3) c-section – I know there is a slight increase in the likelihood of Zhora needing a c-section. I have never scheduled c-sections in the past, but would it be the best choice for this situation? Zhora is my first priority, the puppies are second. If this were your dog, or Dr Gray’s dog, would you be scheduling a c-section or waiting to see if she needs one? I am worried about having to go to an e clinic in the middle of the night where I don’t know the vet’s skill level and where they aren’t breeder friendly, don’t have advanced neonatal care options, and will want to spay everything with a uterus…I would feel far better having you do it if she needed one.
Dr Gray’s answer as I recall it: there’s no reason to think she won’t be able to deliver normally. We’re stopping the Regumate after her dose on the 18th, which gives her plenty of time to let the hormone cascade happen. Also Dr Gray gave me her home and cell phone numbers and will be in touch with me regularly once I let her know we’ve started stage 1 labor. She sent me home with some injectable meds (calcium, to start as soon as we have serious contractions starting, and tiny doses of oxytocin, she will be walking me through when to give those), and a list to be doubly sure I have everything I need. If we do need to intervene, we have a plan in place. I feel MUCH more comfortable and prepared now!
So now we just keep doing what we’re doing, make sure we have everything we need, and get ready to hunker down for whelping next week! She’s 31 pounds today! Just over a pound per puppy of weight gain and in perfect body condition per Dr Gray, not fat, not thin, right where she should be!
Progesterone was 4.1 today so supplementing was the right choice! Recheck Friday and quick heart rate check too just so we’re comfortable going into the weekend.


Day 49 – Somebody’s In There!

Thursday, September 7th, 2017

I just felt somebody moving around in there on her right side!!!

(Jim, as usual, declined to feel it, since he feels that they are aliens, like the facehuggers in Alien, until they are born)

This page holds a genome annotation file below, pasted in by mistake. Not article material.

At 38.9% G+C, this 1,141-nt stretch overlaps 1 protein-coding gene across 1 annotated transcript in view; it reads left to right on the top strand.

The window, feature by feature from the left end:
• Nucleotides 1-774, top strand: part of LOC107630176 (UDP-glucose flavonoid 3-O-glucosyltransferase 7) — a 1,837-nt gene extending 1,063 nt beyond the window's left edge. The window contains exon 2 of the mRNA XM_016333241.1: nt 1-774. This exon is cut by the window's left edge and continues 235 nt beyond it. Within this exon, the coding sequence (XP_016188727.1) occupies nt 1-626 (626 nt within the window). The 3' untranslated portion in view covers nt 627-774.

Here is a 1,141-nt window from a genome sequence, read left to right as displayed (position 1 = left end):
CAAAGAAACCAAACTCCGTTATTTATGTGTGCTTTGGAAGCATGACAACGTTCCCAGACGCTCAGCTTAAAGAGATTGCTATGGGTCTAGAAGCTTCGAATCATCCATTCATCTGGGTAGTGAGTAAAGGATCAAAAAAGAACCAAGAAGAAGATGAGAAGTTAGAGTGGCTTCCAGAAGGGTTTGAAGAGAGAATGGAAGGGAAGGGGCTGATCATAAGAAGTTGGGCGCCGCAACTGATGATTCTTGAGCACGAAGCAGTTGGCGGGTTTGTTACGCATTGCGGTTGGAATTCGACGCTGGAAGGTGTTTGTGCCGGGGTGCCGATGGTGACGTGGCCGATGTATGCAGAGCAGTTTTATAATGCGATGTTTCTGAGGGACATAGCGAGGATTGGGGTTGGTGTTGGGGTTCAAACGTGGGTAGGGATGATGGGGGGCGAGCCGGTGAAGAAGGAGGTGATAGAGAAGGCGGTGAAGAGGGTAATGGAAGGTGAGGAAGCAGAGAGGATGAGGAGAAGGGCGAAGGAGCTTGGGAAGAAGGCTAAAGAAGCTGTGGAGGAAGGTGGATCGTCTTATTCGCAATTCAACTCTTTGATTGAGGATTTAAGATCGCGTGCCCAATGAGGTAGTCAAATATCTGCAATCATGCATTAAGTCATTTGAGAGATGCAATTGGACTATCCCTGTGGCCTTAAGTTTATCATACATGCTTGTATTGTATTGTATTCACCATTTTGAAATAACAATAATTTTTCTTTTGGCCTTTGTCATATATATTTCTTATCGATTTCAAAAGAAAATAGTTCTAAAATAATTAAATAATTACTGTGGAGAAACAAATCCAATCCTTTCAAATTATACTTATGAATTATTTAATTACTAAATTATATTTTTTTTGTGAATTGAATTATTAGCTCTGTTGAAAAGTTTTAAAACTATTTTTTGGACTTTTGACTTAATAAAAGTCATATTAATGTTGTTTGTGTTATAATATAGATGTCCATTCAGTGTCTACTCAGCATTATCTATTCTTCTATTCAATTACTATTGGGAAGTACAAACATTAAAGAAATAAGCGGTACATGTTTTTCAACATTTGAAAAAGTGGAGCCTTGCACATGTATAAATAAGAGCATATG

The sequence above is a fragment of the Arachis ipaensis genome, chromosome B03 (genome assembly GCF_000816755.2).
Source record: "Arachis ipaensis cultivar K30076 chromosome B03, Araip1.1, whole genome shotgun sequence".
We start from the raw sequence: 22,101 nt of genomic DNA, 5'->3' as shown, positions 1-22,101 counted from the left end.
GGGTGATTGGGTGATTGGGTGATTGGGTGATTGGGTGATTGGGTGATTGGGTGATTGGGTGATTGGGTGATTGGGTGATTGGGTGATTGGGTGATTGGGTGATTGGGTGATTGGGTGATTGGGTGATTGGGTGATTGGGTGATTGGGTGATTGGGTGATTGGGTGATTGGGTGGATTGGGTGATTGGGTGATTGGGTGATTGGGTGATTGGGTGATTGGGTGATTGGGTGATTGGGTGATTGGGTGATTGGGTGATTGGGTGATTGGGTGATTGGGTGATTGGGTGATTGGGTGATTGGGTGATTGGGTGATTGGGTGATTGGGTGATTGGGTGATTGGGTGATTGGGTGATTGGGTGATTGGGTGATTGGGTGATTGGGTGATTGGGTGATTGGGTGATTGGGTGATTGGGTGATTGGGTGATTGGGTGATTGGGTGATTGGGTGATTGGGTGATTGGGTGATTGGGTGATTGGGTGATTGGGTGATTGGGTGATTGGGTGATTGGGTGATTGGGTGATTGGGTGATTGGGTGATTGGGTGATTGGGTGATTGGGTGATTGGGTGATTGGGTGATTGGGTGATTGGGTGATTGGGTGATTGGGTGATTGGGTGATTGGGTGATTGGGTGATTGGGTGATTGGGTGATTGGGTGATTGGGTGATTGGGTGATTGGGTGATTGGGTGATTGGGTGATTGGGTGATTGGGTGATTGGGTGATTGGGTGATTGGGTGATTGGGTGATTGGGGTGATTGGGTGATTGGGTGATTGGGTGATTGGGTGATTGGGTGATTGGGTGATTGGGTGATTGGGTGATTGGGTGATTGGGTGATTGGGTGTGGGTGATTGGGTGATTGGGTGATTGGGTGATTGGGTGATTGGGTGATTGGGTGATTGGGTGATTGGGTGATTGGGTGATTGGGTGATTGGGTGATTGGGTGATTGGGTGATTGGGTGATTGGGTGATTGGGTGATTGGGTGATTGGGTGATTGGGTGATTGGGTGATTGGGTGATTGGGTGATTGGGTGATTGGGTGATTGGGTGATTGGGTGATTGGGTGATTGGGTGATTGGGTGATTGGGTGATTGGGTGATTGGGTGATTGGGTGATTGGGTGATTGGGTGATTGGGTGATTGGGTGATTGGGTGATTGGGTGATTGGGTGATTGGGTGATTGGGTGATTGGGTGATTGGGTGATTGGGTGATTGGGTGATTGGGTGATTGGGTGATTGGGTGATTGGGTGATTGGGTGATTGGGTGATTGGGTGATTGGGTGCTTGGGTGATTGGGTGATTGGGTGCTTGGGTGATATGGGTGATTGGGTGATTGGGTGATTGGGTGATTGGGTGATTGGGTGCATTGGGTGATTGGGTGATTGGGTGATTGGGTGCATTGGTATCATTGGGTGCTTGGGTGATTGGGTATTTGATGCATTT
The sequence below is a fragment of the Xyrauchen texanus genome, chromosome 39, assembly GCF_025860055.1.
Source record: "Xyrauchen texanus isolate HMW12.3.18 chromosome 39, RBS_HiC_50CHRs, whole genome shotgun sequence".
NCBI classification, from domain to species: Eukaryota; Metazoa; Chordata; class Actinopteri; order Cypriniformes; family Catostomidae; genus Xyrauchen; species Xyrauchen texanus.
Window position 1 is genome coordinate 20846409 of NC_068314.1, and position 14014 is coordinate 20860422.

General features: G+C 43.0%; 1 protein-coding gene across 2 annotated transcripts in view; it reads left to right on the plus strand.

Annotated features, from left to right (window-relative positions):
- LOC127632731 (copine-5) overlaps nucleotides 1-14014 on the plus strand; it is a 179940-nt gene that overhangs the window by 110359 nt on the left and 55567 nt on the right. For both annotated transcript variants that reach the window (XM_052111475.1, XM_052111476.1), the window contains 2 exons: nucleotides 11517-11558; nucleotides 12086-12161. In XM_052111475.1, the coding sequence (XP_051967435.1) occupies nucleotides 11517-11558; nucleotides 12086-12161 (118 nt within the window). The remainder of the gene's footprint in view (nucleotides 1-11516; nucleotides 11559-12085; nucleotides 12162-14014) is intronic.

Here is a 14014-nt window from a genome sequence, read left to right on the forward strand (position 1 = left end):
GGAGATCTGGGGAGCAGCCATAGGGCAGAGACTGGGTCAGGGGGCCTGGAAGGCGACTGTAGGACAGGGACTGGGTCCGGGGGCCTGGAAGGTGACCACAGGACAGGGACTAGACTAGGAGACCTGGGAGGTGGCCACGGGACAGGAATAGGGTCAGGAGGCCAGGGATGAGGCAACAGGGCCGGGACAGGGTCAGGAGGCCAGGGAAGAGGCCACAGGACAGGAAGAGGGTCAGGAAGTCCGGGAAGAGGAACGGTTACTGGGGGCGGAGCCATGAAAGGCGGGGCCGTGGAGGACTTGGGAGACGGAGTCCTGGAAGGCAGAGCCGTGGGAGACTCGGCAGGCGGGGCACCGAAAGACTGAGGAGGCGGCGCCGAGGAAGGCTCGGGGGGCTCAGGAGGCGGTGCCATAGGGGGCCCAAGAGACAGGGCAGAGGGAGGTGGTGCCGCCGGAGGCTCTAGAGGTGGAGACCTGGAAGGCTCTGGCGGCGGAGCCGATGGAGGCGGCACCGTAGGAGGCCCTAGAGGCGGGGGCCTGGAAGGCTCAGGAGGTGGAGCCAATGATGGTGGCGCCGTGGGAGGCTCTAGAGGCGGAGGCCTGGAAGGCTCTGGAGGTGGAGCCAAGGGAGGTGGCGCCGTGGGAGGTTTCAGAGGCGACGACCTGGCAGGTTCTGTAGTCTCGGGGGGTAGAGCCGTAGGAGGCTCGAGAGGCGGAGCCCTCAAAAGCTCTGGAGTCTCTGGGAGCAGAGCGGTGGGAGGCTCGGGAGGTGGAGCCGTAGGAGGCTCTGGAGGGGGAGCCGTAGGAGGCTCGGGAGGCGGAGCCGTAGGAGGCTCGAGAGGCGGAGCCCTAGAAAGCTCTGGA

Day 47

Tuesday, September 5th, 2017

Current status:


Colossal squid:

She is MUCH larger in person than in photos still. She has to kick one leg sideways to accommodate her puppy tummy when she sits. She wants to eat ALL THE THINGS and thinks her lunch needs a lunch. She is happy to go for her walks, we try to go for at least a mile or two almost every day and she has lots of energy when she’s doing things but when she’s not, she’s snoozing. She still jumps around and runs, but is much more sedate than usual. Still very content. We start daily Panacur (fenbendazole) this week, and they are due in TWO WEEKS!

My sister lost her 11 year old Irish Setter Cillian suddenly yesterday, it’s a terrible shock and we are thinking of her.


Bon Voyage Bert!

Monday, September 4th, 2017

So yesterday I spent the day in the car, driving Bert the first leg on his long journey back to Arizona, and my brain got to thinking, as it occasionally does. I’d like to write a little Academy Awards speech here, if you’ll indulge me, as this whole episode has really cemented a few thoughts for me.

First, I want to thank Bert’s owner and my friend Michelle Fromm at Caliente Swedish Vallhunds, who became my instant friend when I met her at the North Carolina National Specialty in 2011. Michelle’s dedication to keeping working drive alive, in structurally correct, well-tempered, typey dogs, is exemplary. This breed needs people like Michelle. This is a working farm dog, it needs to retain the ability to be a working farm dog. Michelle’s generosity in lending me Bert for the summer was enormous, and her trust was, I hope, not misplaced. Breeders working together is vital to the health of this awesome breed, especially with a careful eye towards not ending up with a split breed as has happened in so many others. There should not be “show type” and “working type”, there should just be “Swedish Vallhunds”. A correct Vallhund should look like it’s supposed to look AND be able to do what it’s supposed to do, and it should have a temperament you can live with easily. You lose what you do not breed for.